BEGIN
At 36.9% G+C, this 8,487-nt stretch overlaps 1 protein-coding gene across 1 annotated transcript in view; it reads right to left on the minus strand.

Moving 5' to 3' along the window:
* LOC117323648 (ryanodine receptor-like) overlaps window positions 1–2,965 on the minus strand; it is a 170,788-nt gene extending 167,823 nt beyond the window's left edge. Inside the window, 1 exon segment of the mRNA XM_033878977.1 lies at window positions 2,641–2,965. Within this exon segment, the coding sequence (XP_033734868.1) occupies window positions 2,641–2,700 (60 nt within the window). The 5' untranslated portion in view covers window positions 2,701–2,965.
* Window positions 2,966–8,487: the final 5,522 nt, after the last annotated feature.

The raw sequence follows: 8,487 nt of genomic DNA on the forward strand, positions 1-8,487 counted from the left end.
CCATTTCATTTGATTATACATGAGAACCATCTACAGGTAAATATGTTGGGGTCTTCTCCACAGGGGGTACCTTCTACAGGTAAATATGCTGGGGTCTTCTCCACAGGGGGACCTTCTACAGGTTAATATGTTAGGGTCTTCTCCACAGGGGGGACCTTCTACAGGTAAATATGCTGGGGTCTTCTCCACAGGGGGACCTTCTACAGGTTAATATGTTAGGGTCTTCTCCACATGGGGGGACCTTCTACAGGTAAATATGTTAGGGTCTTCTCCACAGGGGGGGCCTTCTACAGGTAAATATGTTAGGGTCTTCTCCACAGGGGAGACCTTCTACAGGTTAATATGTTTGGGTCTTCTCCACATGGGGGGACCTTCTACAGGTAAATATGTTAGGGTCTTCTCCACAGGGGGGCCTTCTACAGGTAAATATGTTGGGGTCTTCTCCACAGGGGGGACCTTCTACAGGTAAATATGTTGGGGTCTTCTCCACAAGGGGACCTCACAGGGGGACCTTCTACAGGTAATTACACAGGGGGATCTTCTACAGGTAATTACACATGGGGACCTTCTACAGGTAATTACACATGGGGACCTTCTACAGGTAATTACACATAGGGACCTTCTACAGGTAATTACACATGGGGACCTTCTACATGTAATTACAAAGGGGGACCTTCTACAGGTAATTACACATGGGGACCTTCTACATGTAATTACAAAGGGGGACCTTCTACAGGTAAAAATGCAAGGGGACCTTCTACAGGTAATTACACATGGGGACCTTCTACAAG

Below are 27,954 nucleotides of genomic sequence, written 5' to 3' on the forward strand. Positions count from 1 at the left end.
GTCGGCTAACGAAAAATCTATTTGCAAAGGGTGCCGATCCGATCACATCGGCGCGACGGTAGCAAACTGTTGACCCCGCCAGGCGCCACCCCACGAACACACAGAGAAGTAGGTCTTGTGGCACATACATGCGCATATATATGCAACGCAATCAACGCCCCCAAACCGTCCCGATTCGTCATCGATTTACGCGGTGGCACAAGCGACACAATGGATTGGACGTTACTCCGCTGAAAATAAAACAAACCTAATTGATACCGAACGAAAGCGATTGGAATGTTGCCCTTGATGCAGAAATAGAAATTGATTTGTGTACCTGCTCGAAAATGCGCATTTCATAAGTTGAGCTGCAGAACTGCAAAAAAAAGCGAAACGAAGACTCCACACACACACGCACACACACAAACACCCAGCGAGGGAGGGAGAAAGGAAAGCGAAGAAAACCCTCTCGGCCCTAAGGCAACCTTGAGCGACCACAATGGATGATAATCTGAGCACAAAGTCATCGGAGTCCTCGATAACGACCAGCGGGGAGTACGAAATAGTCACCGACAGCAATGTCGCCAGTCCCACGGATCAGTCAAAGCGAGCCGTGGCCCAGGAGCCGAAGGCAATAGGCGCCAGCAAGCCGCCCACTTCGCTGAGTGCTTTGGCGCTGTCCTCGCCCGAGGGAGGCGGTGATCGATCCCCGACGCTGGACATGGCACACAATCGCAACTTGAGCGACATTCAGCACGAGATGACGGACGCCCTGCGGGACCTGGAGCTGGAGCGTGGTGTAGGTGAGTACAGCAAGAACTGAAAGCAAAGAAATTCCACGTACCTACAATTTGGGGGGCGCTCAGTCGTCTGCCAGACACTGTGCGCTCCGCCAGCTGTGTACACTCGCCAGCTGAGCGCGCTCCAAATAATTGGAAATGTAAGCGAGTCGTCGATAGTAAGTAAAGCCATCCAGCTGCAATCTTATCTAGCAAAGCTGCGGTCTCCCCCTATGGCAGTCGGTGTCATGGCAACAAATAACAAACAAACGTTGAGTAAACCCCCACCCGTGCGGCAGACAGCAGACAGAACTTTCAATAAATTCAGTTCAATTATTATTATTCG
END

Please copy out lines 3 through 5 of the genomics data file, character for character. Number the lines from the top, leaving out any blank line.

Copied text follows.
* LOC117323648 (ryanodine receptor-like) overlaps window positions 1–2,965 on the minus strand; it is a 170,788-nt gene extending 167,823 nt beyond the window's left edge. Inside the window, 1 exon segment of the mRNA XM_033878977.1 lies at window positions 2,641–2,965. Within this exon segment, the coding sequence (XP_033734868.1) occupies window positions 2,641–2,700 (60 nt within the window). The 5' untranslated portion in view covers window positions 2,701–2,965.
* Window positions 2,966–8,487: the final 5,522 nt, after the last annotated feature.

The raw sequence follows: 8,487 nt of genomic DNA on the forward strand, positions 1-8,487 counted from the left end.